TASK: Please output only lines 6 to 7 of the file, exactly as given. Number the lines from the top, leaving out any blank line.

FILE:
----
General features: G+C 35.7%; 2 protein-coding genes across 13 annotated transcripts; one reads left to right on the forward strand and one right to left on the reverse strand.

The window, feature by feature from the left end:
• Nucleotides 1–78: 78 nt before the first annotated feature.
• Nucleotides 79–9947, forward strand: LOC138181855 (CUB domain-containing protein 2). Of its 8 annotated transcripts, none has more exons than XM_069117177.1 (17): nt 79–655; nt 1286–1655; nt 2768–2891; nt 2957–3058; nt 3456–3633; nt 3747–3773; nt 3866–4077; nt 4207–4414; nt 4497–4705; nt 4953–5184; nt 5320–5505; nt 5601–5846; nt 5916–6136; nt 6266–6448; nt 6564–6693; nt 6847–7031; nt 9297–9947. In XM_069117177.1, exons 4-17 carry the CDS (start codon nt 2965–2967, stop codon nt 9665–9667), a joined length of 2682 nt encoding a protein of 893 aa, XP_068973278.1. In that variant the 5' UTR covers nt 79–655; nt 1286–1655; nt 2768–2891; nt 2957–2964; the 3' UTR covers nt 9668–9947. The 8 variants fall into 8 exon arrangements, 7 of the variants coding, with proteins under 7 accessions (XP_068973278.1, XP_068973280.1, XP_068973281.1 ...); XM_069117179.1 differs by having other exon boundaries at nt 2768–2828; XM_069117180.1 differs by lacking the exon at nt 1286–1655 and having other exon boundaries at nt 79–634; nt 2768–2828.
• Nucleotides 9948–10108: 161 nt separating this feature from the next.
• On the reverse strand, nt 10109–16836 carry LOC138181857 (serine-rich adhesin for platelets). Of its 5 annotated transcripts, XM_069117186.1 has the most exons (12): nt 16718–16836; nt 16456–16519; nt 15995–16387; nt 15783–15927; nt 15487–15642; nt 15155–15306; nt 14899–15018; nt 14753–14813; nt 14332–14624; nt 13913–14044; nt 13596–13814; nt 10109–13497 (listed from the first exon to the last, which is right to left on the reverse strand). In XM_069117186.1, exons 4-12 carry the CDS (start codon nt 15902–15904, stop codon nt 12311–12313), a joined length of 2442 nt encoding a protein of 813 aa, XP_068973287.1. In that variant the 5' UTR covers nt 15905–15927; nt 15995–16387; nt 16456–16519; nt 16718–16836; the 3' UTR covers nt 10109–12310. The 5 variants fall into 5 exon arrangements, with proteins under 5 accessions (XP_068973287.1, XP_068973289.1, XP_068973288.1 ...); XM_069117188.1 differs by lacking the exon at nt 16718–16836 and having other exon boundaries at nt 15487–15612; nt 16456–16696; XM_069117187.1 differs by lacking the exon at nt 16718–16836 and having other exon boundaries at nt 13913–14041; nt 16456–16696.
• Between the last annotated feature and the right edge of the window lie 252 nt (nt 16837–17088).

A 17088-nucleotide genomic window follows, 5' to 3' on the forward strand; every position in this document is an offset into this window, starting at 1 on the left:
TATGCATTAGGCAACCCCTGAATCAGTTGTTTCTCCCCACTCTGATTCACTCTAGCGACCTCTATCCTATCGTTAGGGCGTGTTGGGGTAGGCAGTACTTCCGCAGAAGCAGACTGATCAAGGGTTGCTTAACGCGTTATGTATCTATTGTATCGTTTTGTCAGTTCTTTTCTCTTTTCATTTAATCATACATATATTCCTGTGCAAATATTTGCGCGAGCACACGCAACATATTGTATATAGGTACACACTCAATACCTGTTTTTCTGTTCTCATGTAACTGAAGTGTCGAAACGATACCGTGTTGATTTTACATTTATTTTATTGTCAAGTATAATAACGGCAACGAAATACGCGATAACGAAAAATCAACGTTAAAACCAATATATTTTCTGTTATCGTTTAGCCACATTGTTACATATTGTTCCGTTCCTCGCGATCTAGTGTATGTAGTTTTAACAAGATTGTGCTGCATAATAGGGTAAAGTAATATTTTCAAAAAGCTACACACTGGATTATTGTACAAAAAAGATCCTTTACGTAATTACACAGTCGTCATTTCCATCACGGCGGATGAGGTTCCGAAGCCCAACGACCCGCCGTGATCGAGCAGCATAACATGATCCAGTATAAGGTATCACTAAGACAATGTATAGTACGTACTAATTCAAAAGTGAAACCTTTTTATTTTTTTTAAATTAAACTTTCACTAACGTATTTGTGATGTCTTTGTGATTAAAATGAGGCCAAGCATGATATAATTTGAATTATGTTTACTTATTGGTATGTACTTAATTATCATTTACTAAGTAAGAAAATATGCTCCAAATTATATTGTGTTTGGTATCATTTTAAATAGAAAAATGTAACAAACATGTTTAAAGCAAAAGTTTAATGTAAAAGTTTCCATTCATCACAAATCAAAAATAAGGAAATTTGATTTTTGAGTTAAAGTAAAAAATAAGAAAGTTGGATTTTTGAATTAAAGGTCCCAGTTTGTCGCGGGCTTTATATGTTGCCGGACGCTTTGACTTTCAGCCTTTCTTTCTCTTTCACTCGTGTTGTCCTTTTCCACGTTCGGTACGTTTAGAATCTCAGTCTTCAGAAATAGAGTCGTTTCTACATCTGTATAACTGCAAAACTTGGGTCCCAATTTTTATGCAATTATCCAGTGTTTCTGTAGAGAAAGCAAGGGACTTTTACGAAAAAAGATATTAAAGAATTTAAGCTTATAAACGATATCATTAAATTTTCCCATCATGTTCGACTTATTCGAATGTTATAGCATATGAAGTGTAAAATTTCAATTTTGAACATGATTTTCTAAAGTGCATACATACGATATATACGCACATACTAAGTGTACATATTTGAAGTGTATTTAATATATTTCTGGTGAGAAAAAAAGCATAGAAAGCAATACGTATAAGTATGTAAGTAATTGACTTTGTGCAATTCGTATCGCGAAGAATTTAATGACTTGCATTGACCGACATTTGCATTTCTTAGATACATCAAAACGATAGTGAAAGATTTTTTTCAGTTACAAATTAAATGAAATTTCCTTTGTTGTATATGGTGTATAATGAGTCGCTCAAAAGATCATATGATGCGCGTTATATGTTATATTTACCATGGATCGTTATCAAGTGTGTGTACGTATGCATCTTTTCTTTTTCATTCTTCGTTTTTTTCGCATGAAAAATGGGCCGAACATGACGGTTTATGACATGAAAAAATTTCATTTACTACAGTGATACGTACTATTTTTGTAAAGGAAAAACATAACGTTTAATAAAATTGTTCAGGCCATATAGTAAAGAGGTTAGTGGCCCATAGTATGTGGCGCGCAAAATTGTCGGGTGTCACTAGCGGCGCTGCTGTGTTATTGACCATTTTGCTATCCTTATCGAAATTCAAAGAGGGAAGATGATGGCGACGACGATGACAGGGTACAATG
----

• On the reverse strand, nt 10109–16836 carry LOC138181857 (serine-rich adhesin for platelets). Of its 5 annotated transcripts, XM_069117186.1 has the most exons (12): nt 16718–16836; nt 16456–16519; nt 15995–16387; nt 15783–15927; nt 15487–15642; nt 15155–15306; nt 14899–15018; nt 14753–14813; nt 14332–14624; nt 13913–14044; nt 13596–13814; nt 10109–13497 (listed from the first exon to the last, which is right to left on the reverse strand). In XM_069117186.1, exons 4-12 carry the CDS (start codon nt 15902–15904, stop codon nt 12311–12313), a joined length of 2442 nt encoding a protein of 813 aa, XP_068973287.1. In that variant the 5' UTR covers nt 15905–15927; nt 15995–16387; nt 16456–16519; nt 16718–16836; the 3' UTR covers nt 10109–12310. The 5 variants fall into 5 exon arrangements, with proteins under 5 accessions (XP_068973287.1, XP_068973289.1, XP_068973288.1 ...); XM_069117188.1 differs by lacking the exon at nt 16718–16836 and having other exon boundaries at nt 15487–15612; nt 16456–16696; XM_069117187.1 differs by lacking the exon at nt 16718–16836 and having other exon boundaries at nt 13913–14041; nt 16456–16696.
• Between the last annotated feature and the right edge of the window lie 252 nt (nt 16837–17088).